A Web site, combined with real life events, has jolted me. The Internet site presented a three-step process on how to steal an estate!
It listed over forty tips on actions an unethical criminal might take to exercise undue influence over others (especially the elderly) to get them to disinherit the family and ministries that were objects of the “target’s” love and affection. The desired result was the transfer of wealth to criminal purposes.
For a Christian caught in this scheme, the stewardship opportunity to leave a legacy of love and compassion, developed under God’s leadership, was lost. I was saddened to see how those with evil intent could manipulate those unable to protect themselves. I was angered at those who take advantage and frustrated with those who put off the planning that could protect them.
In contrast, it is such an encouragement to witness the unfolding of plans carefully and prayerfully prepared by faithful Christian stewards. They took initiative to put estate management tools in place before they reached the point of being susceptible to those with criminal intent.
They realized that sound mind and clear thinking were daily gifts from God, not rights to be presumed upon tomorrow.
Now, in the days that physical, mental and emotional health are waning, they are protected by the plans made earlier. People of integrity who love them and are capable of helping care for them are in place to serve them.
Just at the point that confusion and helplessness would make them vulnerable, they experience God’s care in a new way as others are empowered to act on their behalf.
Procrastination is not the friend of the Christian — especially not one desiring to be faithful in the stewardship of God’s blessings. In being wise stewards of life, we must apply the words of Jesus from John 12:35 where he says, “Walk while you have the light, lest the darkness overtake you; he who walks in the darkness does not know where he goes.” While we have the light of a clear mind, it is the time to make and complete our plans.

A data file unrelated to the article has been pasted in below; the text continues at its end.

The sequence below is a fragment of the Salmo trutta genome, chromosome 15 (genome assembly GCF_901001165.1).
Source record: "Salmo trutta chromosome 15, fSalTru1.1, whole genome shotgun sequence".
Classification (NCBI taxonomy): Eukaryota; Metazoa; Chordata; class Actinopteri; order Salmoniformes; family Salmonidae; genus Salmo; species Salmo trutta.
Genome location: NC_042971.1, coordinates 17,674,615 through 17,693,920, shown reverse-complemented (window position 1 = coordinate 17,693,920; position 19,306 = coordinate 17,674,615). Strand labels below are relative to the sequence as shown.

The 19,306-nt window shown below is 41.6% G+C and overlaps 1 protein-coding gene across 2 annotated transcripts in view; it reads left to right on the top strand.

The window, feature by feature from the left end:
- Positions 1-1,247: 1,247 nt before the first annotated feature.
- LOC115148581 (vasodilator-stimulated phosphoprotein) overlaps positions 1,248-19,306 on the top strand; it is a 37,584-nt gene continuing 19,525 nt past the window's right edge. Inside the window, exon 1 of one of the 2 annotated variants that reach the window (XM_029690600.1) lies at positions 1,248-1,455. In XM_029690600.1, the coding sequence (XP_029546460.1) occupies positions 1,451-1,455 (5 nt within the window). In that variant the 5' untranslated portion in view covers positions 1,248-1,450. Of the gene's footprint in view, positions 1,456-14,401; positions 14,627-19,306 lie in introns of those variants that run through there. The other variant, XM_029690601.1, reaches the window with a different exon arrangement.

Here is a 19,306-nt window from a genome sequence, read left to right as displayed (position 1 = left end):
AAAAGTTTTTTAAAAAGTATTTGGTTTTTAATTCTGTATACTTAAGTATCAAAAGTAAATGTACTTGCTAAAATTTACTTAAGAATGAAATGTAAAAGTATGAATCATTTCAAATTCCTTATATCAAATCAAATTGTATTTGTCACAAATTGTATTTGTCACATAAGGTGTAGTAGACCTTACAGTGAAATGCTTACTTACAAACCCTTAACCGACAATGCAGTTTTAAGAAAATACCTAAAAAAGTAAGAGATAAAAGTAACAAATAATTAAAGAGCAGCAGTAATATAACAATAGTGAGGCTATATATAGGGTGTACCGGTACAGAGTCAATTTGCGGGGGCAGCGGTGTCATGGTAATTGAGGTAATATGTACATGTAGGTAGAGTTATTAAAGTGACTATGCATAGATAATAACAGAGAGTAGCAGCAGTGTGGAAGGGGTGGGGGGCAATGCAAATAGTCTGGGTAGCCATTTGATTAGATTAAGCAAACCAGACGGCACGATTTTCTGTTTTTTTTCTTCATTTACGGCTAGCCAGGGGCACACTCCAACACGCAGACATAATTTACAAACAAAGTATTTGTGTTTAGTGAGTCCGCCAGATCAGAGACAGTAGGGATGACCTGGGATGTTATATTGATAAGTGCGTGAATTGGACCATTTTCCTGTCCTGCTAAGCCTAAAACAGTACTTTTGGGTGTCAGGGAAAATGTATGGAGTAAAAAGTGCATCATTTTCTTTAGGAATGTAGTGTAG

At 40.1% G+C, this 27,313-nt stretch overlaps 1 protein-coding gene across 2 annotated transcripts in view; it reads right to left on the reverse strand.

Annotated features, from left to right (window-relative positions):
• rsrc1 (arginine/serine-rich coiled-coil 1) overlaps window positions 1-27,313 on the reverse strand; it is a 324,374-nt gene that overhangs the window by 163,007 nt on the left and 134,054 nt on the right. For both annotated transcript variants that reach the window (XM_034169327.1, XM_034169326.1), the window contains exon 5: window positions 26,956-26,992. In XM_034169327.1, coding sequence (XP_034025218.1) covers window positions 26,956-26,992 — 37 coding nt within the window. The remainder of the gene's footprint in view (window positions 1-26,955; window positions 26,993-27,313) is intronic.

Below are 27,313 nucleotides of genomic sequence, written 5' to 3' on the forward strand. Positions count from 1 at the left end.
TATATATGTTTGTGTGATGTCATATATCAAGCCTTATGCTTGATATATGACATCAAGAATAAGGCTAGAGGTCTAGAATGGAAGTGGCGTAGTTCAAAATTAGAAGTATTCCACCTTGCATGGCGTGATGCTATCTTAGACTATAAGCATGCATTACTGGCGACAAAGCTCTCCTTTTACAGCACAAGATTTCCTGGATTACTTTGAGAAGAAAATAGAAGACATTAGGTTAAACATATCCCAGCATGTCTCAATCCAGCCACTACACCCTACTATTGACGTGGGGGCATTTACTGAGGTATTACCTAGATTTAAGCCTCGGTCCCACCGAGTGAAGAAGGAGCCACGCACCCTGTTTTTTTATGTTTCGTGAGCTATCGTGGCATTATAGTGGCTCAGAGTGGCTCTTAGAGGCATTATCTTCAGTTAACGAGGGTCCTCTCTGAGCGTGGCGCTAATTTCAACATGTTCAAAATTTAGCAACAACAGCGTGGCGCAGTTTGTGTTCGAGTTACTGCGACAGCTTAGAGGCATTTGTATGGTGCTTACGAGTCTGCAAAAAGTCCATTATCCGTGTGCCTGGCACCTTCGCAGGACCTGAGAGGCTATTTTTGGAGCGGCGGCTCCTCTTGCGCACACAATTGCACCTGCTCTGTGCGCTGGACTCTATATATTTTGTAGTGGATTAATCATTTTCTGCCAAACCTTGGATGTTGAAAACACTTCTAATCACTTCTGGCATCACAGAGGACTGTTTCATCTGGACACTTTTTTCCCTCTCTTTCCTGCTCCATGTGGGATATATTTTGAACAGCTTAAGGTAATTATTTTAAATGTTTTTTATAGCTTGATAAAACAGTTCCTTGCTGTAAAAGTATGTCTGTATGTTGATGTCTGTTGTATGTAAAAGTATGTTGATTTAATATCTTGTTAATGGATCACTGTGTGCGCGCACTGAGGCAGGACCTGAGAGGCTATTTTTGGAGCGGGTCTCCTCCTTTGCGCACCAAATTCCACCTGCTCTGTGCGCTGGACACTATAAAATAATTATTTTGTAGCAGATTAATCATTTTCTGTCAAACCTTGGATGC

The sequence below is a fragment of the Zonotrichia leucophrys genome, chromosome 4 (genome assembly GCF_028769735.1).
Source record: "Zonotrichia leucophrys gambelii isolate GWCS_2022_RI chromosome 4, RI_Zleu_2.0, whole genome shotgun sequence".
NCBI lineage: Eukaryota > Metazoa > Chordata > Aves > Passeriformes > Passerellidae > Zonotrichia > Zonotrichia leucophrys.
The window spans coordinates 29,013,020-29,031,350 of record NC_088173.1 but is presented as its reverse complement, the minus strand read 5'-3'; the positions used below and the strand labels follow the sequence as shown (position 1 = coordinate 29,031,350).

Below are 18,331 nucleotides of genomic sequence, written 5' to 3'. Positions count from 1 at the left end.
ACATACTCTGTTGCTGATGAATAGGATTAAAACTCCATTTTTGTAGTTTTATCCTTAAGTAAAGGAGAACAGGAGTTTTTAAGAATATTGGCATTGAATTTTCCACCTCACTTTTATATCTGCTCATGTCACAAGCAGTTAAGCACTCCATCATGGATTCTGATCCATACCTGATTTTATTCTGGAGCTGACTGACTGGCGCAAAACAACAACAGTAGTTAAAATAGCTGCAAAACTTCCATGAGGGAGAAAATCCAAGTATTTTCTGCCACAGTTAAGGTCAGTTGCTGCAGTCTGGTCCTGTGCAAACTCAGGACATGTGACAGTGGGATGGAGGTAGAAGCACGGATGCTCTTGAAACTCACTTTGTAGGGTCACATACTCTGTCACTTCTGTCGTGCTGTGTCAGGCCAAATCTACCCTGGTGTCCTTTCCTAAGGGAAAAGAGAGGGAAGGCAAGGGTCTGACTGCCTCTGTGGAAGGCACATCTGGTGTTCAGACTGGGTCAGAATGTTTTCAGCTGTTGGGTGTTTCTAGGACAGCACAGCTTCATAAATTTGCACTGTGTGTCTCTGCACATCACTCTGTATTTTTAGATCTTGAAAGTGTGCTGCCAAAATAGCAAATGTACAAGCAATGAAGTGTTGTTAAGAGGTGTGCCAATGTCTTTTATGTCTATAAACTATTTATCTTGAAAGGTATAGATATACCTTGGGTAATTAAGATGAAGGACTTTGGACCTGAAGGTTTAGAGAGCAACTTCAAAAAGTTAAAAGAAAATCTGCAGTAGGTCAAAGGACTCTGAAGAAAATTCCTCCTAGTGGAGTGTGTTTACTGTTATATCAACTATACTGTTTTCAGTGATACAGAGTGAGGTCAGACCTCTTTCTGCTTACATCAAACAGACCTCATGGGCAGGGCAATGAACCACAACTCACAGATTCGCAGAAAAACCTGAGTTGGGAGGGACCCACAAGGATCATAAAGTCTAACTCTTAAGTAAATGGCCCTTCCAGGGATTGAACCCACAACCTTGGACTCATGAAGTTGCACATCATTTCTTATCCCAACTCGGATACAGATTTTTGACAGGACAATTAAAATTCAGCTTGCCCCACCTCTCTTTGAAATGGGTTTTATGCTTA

Carefully laid plans will include properly prepared and executed legal documents. A durable power of attorney can provide for lifetime management of business and financial affairs. A durable power of attorney for health care accompanied by a medical directive can guide in physical care.
A will instructing how the earthly estate is to be managed and distributed can assure that your purposes are fulfilled after your death. In some instances, a revocable living trust may be the best way to provide for lifetime management of the estate followed by efficient care of the estate for those you wish to benefit in the years beyond your days on earth.
In each of these legal arrangements you designate others to act on your behalf. This is why it is so very important that you make these plans before those who would prey upon you can take advantage of any weakened physical, mental or emotional condition.
At what age will your condition slip such that you become vulnerable to those who would take advantage of you? Is it at age 80 when some type of dementia starts to develop? Is it at age 55 when a stroke unexpectedly alters your personality? Is it at age 25 when a car accident that was not your fault results in brain damage?
Who, besides you, will be impacted? Will it be a spouse or children that rely upon you to manage the family’s business and financial affairs? Will it be your church or other ministries that rely upon your support? Plan while you can.
A Feeding America study found one in seven Americans – 46 million people – rely on food pantries and meal service programs to feed themselves and their families. As schools let out for the summer, the loss of free and reduced lunches puts added strain on many families.
Do you think there is more resistance to using the term "senior adults" today?